President-elect Obama today chose Eric Holder as his pick for U.S. Attorney General. He would become the first African-American to head the Justice Department, according to Newsweek.
In an interview with the New York Times in 1997, Holder separated his personal opposition to the death penalty from his professional responsibilities:
Mr Hatch questioned Mr. Holder about his views on the death penalty in general and in particular about a case in which Mr. Holder initially did not seek the death penalty for someone who was accused of killing a District of Columbia police officer.Holder also said in 2000 that he was "personally and professionally disturbed by the [racial] disparity," which showed that "minorities are overrepresented" on federal death rows.
''I am not a proponent of the death penalty, but I will enforce the law as this Congress gives it to us,'' Mr. Holder said.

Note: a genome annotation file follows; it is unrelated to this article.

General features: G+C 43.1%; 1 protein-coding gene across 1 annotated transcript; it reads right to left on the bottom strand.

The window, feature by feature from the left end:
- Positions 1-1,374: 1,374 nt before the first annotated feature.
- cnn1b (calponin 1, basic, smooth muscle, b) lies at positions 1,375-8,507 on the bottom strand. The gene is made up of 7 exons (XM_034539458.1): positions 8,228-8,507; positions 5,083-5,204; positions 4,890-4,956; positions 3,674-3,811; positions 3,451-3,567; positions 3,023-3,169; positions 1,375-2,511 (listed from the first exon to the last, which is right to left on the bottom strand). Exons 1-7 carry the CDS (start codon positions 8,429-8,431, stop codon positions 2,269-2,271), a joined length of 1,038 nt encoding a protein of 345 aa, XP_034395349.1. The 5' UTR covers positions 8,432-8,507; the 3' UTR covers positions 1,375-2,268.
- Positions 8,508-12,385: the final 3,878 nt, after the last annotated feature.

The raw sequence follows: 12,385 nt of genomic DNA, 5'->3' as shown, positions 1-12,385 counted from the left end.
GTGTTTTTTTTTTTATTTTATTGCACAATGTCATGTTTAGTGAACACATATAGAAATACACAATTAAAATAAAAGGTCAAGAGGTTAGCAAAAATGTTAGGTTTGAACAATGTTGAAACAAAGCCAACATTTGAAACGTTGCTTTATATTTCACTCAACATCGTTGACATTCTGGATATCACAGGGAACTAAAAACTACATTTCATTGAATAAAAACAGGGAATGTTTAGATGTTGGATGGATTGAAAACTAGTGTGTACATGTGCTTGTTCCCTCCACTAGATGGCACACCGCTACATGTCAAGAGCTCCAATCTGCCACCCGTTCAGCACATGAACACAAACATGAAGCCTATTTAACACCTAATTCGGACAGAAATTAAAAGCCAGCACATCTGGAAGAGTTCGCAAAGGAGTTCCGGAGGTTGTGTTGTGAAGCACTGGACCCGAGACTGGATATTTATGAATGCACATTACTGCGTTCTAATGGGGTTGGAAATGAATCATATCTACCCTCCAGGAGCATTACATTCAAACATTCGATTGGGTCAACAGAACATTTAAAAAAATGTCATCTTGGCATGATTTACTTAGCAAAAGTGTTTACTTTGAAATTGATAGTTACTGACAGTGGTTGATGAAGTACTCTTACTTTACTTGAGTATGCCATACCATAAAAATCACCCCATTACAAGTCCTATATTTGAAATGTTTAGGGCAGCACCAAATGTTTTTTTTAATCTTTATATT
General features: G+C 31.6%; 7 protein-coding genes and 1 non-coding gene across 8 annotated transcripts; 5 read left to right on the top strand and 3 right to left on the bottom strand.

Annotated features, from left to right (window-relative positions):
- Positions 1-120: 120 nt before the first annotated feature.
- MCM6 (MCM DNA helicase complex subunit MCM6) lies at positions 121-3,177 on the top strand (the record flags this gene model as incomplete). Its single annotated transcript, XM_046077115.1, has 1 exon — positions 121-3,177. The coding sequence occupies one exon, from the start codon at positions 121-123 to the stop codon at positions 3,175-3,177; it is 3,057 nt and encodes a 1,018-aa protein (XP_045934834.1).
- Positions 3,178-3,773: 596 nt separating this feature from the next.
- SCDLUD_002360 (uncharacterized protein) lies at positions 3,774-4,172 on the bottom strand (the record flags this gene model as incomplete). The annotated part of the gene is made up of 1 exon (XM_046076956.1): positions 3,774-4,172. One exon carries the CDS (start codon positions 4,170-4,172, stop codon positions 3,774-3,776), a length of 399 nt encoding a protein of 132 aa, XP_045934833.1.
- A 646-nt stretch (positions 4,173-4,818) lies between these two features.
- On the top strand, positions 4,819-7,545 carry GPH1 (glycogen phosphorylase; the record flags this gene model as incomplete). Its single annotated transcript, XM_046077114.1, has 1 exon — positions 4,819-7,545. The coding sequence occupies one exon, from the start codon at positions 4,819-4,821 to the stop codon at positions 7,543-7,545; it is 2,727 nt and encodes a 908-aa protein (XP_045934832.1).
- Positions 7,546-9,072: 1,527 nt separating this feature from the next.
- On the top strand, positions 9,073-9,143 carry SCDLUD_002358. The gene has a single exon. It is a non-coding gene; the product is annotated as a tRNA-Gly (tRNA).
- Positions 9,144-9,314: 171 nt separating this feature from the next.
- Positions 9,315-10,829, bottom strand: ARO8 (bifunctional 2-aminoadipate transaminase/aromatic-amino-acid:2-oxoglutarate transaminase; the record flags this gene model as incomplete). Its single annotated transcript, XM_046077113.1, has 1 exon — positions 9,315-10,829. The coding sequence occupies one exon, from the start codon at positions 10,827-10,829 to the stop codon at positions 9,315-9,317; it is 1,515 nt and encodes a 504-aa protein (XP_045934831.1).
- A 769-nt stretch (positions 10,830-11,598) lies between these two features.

Mr. Holder said that at first he had not thought the crime met the legal conditions for the death penalty. But he said he changed his mind after a conversation with Attorney General Janet Reno. ''I hope that the committee would feel very assured that even with those statutes that have death penalty provisions will be fully enforced by me,'' he said.
Janet Reno, Attorney General for 8 years under Bill Clinton, was also personally opposed to the death penalty, although she sought the death penalty in some prosecutions.
In an interview with Jim Leherer, Reno explained her position:
JANET RENO: I was personally opposed to the death penalty, and yet I think I have probably asked for the death penalty more than most people in the United States.Given that there is more recognition today about the problems with the death penalty and the risk of executing innocent people, we expect that any attorney general under Obama would support significant reform of the federal death penalty and increased support for states that need federal support for reforms at the state-level, such as increased funding for innocence programs. Sphere: Related Content
JIM LEHRER: Was that difficult for you to do?
JANET RENO: I had concluded when I was the prosecutor that I would vote against the death penalty if I were in the legislature but that I could ask for it when I was satisfied as to guilt and to the proper application of the penalty.